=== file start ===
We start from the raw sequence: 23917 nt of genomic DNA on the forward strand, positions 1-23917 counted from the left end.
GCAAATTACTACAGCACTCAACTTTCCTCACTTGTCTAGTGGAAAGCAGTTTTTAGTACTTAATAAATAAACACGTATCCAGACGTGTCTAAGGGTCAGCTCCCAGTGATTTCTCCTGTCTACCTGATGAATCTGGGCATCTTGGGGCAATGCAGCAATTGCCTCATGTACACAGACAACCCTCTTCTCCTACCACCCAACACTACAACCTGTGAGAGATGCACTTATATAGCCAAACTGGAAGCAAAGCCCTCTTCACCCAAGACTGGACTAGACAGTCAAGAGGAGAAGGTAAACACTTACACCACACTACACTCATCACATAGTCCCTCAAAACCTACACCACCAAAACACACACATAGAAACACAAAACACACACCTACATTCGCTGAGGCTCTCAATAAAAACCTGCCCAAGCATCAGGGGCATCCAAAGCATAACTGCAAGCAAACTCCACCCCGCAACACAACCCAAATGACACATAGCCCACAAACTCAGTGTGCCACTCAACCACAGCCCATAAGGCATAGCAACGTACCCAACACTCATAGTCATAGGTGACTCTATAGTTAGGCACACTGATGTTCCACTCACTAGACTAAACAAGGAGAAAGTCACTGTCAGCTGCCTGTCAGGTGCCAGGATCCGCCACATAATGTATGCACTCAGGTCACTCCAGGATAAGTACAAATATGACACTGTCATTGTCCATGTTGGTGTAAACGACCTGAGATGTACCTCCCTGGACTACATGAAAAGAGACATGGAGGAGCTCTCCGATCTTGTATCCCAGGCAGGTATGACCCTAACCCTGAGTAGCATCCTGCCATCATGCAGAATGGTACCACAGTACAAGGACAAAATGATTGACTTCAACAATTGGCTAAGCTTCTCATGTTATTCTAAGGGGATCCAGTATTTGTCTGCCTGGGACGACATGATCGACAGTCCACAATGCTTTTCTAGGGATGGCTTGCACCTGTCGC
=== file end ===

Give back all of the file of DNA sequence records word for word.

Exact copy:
We start from the raw sequence: 23917 nt of genomic DNA on the forward strand, positions 1-23917 counted from the left end.
GCAAATTACTACAGCACTCAACTTTCCTCACTTGTCTAGTGGAAAGCAGTTTTTAGTACTTAATAAATAAACACGTATCCAGACGTGTCTAAGGGTCAGCTCCCAGTGATTTCTCCTGTCTACCTGATGAATCTGGGCATCTTGGGGCAATGCAGCAATTGCCTCATGTACACAGACAACCCTCTTCTCCTACCACCCAACACTACAACCTGTGAGAGATGCACTTATATAGCCAAACTGGAAGCAAAGCCCTCTTCACCCAAGACTGGACTAGACAGTCAAGAGGAGAAGGTAAACACTTACACCACACTACACTCATCACATAGTCCCTCAAAACCTACACCACCAAAACACACACATAGAAACACAAAACACACACCTACATTCGCTGAGGCTCTCAATAAAAACCTGCCCAAGCATCAGGGGCATCCAAAGCATAACTGCAAGCAAACTCCACCCCGCAACACAACCCAAATGACACATAGCCCACAAACTCAGTGTGCCACTCAACCACAGCCCATAAGGCATAGCAACGTACCCAACACTCATAGTCATAGGTGACTCTATAGTTAGGCACACTGATGTTCCACTCACTAGACTAAACAAGGAGAAAGTCACTGTCAGCTGCCTGTCAGGTGCCAGGATCCGCCACATAATGTATGCACTCAGGTCACTCCAGGATAAGTACAAATATGACACTGTCATTGTCCATGTTGGTGTAAACGACCTGAGATGTACCTCCCTGGACTACATGAAAAGAGACATGGAGGAGCTCTCCGATCTTGTATCCCAGGCAGGTATGACCCTAACCCTGAGTAGCATCCTGCCATCATGCAGAATGGTACCACAGTACAAGGACAAAATGATTGACTTCAACAATTGGCTAAGCTTCTCATGTTATTCTAAGGGGATCCAGTATTTGTCTGCCTGGGACGACATGATCGACAGTCCACAATGCTTTTCTAGGGATGGCTTGCACCTGTCGC